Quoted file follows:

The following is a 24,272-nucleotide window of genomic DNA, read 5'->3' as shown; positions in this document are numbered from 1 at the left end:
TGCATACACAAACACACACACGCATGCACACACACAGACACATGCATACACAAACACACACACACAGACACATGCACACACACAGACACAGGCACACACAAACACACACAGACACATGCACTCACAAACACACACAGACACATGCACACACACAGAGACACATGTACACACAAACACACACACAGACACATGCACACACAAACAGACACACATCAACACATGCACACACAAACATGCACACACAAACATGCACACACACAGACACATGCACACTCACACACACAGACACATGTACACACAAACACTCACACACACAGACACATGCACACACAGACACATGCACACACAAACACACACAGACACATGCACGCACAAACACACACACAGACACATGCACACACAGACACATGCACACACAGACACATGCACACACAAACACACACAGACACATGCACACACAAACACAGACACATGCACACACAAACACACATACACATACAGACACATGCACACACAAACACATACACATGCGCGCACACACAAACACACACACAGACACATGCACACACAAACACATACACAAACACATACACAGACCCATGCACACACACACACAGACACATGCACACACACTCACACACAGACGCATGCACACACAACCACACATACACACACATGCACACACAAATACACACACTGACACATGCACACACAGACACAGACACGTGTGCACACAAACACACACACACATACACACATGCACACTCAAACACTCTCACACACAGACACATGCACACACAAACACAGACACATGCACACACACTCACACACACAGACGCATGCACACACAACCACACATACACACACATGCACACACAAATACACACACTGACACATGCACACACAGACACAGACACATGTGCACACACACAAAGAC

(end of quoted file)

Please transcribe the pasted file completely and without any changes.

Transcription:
The following is a 24,272-nucleotide window of genomic DNA, read 5'->3' as shown; positions in this document are numbered from 1 at the left end:
TGCATACACAAACACACACACGCATGCACACACACAGACACATGCATACACAAACACACACACACAGACACATGCACACACACAGACACAGGCACACACAAACACACACAGACACATGCACTCACAAACACACACAGACACATGCACACACACAGAGACACATGTACACACAAACACACACACAGACACATGCACACACAAACAGACACACATCAACACATGCACACACAAACATGCACACACAAACATGCACACACACAGACACATGCACACTCACACACACAGACACATGTACACACAAACACTCACACACACAGACACATGCACACACAGACACATGCACACACAAACACACACAGACACATGCACGCACAAACACACACACAGACACATGCACACACAGACACATGCACACACAGACACATGCACACACAAACACACACAGACACATGCACACACAAACACAGACACATGCACACACAAACACACATACACATACAGACACATGCACACACAAACACATACACATGCGCGCACACACAAACACACACACAGACACATGCACACACAAACACATACACAAACACATACACAGACCCATGCACACACACACACAGACACATGCACACACACTCACACACAGACGCATGCACACACAACCACACATACACACACATGCACACACAAATACACACACTGACACATGCACACACAGACACAGACACGTGTGCACACAAACACACACACACATACACACATGCACACTCAAACACTCTCACACACAGACACATGCACACACAAACACAGACACATGCACACACACTCACACACACAGACGCATGCACACACAACCACACATACACACACATGCACACACAAATACACACACTGACACATGCACACACAGACACAGACACATGTGCACACACACAAAGAC